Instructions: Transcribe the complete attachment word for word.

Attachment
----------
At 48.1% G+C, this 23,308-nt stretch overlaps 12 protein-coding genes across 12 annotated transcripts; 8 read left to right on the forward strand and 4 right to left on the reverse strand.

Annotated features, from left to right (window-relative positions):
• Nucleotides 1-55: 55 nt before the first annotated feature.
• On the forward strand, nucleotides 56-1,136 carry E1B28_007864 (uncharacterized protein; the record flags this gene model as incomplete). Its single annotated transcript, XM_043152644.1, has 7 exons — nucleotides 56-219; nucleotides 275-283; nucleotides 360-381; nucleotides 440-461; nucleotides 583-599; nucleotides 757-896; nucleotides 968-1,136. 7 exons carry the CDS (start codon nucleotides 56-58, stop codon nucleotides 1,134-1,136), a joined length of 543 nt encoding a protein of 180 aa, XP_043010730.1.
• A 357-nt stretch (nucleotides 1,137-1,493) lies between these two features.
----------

At 48.1% G+C, this 23,308-nt stretch overlaps 12 protein-coding genes across 12 annotated transcripts; 8 read left to right on the forward strand and 4 right to left on the reverse strand.

Annotated features, from left to right (window-relative positions):
• Nucleotides 1-55: 55 nt before the first annotated feature.
• On the forward strand, nucleotides 56-1,136 carry E1B28_007864 (uncharacterized protein; the record flags this gene model as incomplete). Its single annotated transcript, XM_043152644.1, has 7 exons — nucleotides 56-219; nucleotides 275-283; nucleotides 360-381; nucleotides 440-461; nucleotides 583-599; nucleotides 757-896; nucleotides 968-1,136. 7 exons carry the CDS (start codon nucleotides 56-58, stop codon nucleotides 1,134-1,136), a joined length of 543 nt encoding a protein of 180 aa, XP_043010730.1.
• A 357-nt stretch (nucleotides 1,137-1,493) lies between these two features.